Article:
The online gaming industry is growing fast and it is changing even faster. The amazing popularity of smartphones has led to a complete revolution in gaming and its effects are opening up whole new vistas for those who enjoy the occasional flutter.
The New Zealand gaming landscape has been synonymous with slot machine ‘pokies’ since anyone can remember (they first arrived in 1991), but the rise of online gaming is profoundly reshaping that landscape. The pokie is increasingly losing out to online offerings that are more dynamic, more engaging and potentially more lucrative - even though New Zealand only allows players to access sites that are based overseas.
That international qualification can cause problems as not all providers are able to trade in New Zealand dollars. However, that issue is clearly only a minor inconvenience. There are now a host of international brands such as 32Red, Betway and Sky Vegas which are well established across Oceania and which are keen to offer their wares to New Zealanders.
But the real impact is being felt at the hand held end of the market. It seems that punters are increasingly being drawn to the sort of quick-fix games that allow them to play on the move.
Offerings such as the 32Red mobile casino are highly tailored to what once would have been seen as a niche part of the market.
But even as gaming revenues are growing worldwide, the proportion of that activity that is transacted over mobile devices is rocketing.
A report by Business Wire Market analysts has predicted that as much as 40% of all online gambling activity will be mobile based by 2018. That equates to 100 million mobile users. Meanwhile, the revenues that pokies generate have been on the slide since 2004.
One perhaps surprising spin-off of this growth is the widespread provision of what would be ordinarily seen as casino offerings or card games but which do not involve real money. So-called social gaming is a growing phenomenon in its own right and while it is typically supported on the same digital infrastructure as cash games, it is seen by many as a completely different beast.
Social gaming allows players to enjoy the specific and instantly recognisable attractions of games such as poker or roulette. In the process the attractive qualities of the games themselves are highlighted irrespective of any financial implication. However, the phenomenon has got gaming industry insiders in a pickle.
While some see it as a way to promote what they might otherwise see as their core activity - providing cash games - there are others who insist that it should be left as a completely stand-alone provision.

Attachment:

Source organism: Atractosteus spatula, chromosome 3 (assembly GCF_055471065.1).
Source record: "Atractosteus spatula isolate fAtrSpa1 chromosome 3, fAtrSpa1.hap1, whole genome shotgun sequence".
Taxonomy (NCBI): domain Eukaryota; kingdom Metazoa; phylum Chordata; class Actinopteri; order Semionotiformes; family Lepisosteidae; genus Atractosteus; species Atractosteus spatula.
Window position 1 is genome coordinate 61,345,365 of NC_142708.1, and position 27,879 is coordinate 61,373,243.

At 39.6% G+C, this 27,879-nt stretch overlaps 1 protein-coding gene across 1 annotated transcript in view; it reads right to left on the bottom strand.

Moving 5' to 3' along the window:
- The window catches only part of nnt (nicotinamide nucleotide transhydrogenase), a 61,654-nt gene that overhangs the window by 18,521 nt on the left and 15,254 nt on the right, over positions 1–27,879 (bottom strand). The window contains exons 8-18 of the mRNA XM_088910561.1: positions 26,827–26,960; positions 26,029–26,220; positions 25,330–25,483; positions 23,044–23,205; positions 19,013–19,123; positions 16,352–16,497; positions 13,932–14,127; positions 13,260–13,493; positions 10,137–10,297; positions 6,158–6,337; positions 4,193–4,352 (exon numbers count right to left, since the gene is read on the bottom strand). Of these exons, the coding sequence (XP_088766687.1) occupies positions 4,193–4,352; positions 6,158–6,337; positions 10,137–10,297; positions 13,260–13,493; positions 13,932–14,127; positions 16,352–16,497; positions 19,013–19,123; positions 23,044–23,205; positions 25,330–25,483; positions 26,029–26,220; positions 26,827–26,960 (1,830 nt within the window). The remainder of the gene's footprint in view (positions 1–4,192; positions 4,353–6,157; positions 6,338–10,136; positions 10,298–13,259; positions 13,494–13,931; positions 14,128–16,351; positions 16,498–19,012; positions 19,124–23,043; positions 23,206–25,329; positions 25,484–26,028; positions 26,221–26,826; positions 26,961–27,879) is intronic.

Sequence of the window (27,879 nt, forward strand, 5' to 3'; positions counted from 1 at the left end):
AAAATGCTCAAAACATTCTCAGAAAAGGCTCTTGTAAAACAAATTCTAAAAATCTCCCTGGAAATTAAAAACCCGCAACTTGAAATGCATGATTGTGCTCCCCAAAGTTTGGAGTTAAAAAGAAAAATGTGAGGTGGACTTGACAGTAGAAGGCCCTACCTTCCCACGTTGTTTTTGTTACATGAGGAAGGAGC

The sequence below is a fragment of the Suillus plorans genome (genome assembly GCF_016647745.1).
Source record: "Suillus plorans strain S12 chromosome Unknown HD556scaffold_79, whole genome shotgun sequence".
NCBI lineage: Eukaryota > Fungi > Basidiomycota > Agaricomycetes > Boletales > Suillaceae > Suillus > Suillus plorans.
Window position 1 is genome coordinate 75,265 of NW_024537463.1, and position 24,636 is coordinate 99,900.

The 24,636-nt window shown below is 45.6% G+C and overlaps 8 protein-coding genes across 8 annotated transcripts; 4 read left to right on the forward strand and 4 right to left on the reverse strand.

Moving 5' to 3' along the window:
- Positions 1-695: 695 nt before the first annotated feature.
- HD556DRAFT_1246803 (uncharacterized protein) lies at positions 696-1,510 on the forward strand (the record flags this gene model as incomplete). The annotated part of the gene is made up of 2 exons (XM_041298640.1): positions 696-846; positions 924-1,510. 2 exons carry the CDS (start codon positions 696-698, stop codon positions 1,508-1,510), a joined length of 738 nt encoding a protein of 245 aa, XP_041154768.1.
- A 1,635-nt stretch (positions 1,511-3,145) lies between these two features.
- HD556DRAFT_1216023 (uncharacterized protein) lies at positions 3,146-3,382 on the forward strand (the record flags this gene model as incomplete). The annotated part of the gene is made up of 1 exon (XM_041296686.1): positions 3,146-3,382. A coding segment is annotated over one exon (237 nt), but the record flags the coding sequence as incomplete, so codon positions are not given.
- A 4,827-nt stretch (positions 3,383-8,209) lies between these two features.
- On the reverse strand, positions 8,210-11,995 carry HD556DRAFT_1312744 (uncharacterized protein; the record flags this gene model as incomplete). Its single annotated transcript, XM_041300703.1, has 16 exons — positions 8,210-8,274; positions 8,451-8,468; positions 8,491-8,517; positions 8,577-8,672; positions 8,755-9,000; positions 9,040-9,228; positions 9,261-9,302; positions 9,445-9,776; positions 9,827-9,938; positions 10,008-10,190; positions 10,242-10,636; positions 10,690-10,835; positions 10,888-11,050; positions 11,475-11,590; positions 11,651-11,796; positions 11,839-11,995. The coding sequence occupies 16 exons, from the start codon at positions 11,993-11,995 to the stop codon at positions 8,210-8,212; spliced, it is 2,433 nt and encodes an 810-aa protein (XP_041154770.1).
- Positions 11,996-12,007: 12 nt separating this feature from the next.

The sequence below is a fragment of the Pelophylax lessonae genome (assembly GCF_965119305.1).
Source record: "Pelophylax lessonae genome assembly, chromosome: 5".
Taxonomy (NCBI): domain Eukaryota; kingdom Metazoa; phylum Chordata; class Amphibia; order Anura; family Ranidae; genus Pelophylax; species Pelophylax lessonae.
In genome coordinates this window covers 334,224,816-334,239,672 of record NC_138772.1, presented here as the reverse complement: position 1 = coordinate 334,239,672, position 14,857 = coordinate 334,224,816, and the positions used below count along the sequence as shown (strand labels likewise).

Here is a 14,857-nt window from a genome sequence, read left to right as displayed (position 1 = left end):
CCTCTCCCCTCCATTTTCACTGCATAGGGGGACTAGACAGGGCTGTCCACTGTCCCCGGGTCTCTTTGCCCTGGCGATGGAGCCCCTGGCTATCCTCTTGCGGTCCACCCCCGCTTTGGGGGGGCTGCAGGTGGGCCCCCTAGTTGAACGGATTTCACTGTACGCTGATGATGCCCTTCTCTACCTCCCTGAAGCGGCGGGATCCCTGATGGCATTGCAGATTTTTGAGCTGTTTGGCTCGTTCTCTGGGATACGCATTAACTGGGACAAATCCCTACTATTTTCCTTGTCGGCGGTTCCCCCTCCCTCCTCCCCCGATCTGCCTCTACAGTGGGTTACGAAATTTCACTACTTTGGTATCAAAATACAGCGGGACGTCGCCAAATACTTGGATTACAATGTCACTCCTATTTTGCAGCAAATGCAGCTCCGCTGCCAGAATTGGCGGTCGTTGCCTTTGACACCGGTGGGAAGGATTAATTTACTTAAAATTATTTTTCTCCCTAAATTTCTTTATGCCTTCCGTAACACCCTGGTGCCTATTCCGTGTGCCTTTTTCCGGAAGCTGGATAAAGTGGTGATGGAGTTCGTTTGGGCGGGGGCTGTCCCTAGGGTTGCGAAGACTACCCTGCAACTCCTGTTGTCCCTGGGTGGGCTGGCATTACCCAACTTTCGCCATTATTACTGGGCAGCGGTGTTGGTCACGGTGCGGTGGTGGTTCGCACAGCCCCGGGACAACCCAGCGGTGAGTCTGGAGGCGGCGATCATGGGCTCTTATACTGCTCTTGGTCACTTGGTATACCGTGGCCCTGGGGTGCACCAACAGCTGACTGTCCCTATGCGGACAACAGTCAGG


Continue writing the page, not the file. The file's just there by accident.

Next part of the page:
There are sites that are economically viable on the basis of their advertising and so on, but which are otherwise cash-free environments.
Unsurprisingly the big money is to be seen in the sites that do provide for those who are prepared to play for real stakes. And what is provided for those players is an impressive array of interactive games, and some of the winnings that punters enjoy are equally impressive.
At the time of writing, for example, the 32Red site announces that last month’s biggest winner walked away with £290, 584 Sterling.
With that sort of return being offered it is not difficult to see why punters are leaving pokies behind for these online providers to get their kicks.
There is no doubt that New Zealanders like a gamble, just as there no question that digital and hand held devices are here to stay. Online providers are able to offer slots games that deliver precisely the same buzz as a traditional pokie as well as - and in addition to - a fully integrated range of casino and sports betting options.
From a New Zealand perspective, there are potential implications, given that for every dollar lost to a pokies machine an estimated 37 cents is redirected into sporting and community projects.
It is a scenario that government cannot ignore. Punters log into overseas sites and therefore do not make any contribution to NZ tax revenues. If current trends persist, the government could see billions of potential tax revenues disappear offshore.
It is widely believed that a legislative revolution will follow hot on the heels of the current technological one.